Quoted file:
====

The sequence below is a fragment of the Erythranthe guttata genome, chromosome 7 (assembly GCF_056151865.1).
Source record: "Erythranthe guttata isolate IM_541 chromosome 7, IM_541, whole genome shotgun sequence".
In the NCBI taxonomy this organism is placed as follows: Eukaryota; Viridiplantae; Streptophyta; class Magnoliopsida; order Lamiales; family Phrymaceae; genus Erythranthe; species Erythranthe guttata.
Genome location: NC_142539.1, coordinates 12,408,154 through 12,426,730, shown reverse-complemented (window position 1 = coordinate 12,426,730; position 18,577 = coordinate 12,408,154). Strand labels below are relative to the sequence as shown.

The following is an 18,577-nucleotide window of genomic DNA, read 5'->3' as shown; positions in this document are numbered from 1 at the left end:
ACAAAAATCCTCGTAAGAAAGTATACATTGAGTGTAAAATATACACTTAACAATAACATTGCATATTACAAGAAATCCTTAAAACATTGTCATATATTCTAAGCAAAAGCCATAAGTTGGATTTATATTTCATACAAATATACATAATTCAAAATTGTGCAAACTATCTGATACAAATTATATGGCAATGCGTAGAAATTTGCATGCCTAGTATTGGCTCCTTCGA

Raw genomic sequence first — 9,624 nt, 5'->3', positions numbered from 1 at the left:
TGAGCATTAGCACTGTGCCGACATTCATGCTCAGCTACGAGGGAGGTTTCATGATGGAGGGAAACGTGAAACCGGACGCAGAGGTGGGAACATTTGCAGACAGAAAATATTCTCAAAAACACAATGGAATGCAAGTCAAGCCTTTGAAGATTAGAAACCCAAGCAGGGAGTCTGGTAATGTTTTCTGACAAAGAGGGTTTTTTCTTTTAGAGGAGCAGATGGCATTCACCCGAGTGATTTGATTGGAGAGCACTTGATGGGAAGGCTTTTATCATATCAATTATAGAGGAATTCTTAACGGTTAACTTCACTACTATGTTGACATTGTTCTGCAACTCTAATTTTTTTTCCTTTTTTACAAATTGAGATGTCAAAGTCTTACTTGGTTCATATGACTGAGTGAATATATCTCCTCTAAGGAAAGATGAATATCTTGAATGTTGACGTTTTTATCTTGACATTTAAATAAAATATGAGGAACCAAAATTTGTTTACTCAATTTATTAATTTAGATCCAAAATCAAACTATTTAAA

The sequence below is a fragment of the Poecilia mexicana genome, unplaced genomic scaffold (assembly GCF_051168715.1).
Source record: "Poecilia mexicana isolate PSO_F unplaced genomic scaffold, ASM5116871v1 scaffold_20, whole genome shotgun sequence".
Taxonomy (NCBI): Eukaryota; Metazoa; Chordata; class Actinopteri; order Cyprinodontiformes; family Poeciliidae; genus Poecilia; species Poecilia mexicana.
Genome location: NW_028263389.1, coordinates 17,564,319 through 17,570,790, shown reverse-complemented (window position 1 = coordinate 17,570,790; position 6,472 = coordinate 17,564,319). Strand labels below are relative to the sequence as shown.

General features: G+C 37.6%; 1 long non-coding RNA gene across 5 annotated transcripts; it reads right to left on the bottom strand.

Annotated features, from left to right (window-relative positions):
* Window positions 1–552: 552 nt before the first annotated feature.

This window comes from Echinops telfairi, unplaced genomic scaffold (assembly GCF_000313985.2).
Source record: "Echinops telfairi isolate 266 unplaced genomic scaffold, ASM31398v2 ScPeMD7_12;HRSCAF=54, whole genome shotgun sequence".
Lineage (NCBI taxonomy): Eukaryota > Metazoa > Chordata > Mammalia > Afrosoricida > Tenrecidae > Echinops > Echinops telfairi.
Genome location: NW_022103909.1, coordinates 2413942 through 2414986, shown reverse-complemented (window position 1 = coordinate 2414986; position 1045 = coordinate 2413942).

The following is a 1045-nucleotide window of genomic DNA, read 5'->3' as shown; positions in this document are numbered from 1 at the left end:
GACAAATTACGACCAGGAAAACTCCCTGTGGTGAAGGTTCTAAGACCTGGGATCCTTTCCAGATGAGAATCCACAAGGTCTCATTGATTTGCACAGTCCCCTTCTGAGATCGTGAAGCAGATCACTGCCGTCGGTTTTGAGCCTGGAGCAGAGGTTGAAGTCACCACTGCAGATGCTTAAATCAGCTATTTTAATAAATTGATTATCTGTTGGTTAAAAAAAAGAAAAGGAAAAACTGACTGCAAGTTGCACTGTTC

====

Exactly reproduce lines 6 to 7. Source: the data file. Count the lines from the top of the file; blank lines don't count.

ACAAAAATCCTCGTAAGAAAGTATACATTGAGTGTAAAATATACACTTAACAATAACATTGCATATTACAAGAAATCCTTAAAACATTGTCATATATTCTAAGCAAAAGCCATAAGTTGGATTTATATTTCATACAAATATACATAATTCAAAATTGTGCAAACTATCTGATACAAATTATATGGCAATGCGTAGAAATTTGCATGCCTAGTATTGGCTCCTTCGA

Raw genomic sequence first — 9,624 nt, 5'->3', positions numbered from 1 at the left: